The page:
I love ongoing scholarly conversations that take place in the public sphere. I recently read Les Back’s (2016) delightful Academic Diary: Or why higher education still matters which chronicles the seasonal temporalities of thirty years of academic life (with thanks to Tai Peseta for the recommendation). No doubt I will have more posts inspired by the ideas in the book — generosity as a strategy for survival, what it means to live a good academic life, the value of notebooks, the vulnerabilities of doctoral supervision — but for now an excerpt that sums up what the book offered:
More than any other measure the value of what writers do, even academic ones, is to provide companionship for further thought. Writing here is less an achievement that is measured extrinsically than an invitation to imagine beyond its own terms of reference. Books and essays here befriend and encourage thinking .. This value cannot be audited or cheapened through the mechanisms that aim to judge, measure and distribute repute and ultimately money.
I subsequently read Rosalind Gill’s review What would Les Back do? If generosity could save us (and I highly recommend reading her chapter — all the way to the post-script — on the hidden injuries of neoliberal academia). Gill’s review of Academic Diary covers quantified academia, slowness, listening, and I was heartened that these are all things I have been thinking about on this blog. Describing herself as a party pooper, she asks an important question:
But where, I wondered, amidst this elegiac portrait, is the pain of contemporary academic life? No one, and last of all me, wants to exaggerate this suffering or to engage in some narcissistic project of self-indulgence when there is true agony in the world … But nevertheless there is significant suffering in academia … people … pushed to breaking point by impossible workloads; people perpetually on the edge of total collapse: people whose existence is defined by an excoriating anxiety, who dread every new research assessment or teaching feedback, who feel themselves to be hanging by a thread or clinging on by their fingernails.
Not afraid of tricky questions or bad affects (more on this in a future post), Les Back responded to Gill’s review thoughtfully and emotively. His responses resonate this week in Australia, which saw the publication of the damning National Report on Sexual Assault and Sexual Harassment at Australian Universities. Here, I want to highlight Back’s list of what he tries to do:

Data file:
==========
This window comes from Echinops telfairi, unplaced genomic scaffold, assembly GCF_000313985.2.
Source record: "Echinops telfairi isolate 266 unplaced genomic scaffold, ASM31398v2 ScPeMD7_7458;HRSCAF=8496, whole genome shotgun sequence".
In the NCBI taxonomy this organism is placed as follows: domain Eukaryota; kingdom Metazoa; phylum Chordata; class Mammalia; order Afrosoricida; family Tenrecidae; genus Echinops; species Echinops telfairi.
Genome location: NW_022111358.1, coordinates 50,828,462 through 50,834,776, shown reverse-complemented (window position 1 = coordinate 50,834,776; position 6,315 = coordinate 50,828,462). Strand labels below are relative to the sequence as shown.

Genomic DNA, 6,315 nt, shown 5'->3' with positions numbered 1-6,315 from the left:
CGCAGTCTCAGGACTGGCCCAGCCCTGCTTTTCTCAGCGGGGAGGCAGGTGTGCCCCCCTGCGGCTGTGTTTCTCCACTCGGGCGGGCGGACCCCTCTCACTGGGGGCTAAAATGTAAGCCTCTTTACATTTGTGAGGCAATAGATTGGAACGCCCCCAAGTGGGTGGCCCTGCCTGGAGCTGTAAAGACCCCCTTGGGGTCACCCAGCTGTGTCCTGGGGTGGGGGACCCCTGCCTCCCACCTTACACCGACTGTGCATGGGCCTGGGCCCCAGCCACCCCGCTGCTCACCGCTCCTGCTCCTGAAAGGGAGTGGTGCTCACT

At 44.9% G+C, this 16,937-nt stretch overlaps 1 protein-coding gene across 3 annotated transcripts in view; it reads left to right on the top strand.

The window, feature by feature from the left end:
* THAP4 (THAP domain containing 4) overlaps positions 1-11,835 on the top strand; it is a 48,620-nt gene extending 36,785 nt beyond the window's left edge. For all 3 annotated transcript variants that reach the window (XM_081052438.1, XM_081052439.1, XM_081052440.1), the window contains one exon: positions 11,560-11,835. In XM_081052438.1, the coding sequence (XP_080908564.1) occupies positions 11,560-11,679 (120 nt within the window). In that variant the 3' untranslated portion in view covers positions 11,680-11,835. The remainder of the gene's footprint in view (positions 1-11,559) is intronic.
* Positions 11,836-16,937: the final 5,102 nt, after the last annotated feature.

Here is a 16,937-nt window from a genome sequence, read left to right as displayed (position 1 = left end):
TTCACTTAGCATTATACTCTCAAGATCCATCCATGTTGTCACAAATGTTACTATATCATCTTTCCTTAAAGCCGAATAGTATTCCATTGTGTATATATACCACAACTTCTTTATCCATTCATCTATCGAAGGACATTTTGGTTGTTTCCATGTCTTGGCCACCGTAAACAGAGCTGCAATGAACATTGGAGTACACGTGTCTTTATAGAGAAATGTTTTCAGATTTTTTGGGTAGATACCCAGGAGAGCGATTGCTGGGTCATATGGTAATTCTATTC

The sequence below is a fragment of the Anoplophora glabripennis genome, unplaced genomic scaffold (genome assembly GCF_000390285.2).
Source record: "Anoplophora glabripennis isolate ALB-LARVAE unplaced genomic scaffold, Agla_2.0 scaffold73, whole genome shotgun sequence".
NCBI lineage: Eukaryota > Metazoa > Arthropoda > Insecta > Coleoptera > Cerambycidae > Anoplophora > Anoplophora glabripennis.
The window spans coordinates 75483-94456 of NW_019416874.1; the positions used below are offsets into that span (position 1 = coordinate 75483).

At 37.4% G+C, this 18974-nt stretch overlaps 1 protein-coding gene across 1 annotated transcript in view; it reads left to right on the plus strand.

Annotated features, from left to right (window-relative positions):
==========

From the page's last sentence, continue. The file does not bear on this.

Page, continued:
I talk to students honestly about the challenges we face and how the pressures and institutional changes are a feature of what we do together. Support the union even when I disagree with it. Hold onto my enthusiasm for learning and books in teaching and the capacity to be surprised by ideas. Listen to the complaints of colleagues even if I do not agree with them. Notice a colleague who is struggling. Do not look away from abuses of academic privilege and have the courage to report them. Acknowledge the people who support the university and make it work from the front desk to the department administrator. Take time to report things that go wrong—like technological failures in teaching rooms—but also remember to praise them when they go right. Only make criticisms I am willing to put my name to or say to the face of the person concerned. If I cannot judge without prejudice a piece of writing or a grant application for funding I send it back. Participate in fostering the creation of a community of scholars and thinkers. Do not leave it to someone else carry my workload. Offer to give a colleague a break from her/his teaching if I can. Take time off. Have a life outside of the university and encourage others to. Get out as much as possible and talk to audiences who are interested in ideas wherever they are. Take and give hope.
Individually, these are small acts. They could be described as examples of Barbara Grant’s STARS or what Thwaites and Pressland (2017) call ‘micro-activisms’ that work alongside greater acts of resistance and change. Collectively, these kindnesses have the potential to change academia from a place marked by undercare to one that nurtures us when we are not stable, functional, powerful and unimpaired. More on this next week.
In the meantime, before I rush to my next meeting, I take a moment to enjoy the view from my office window: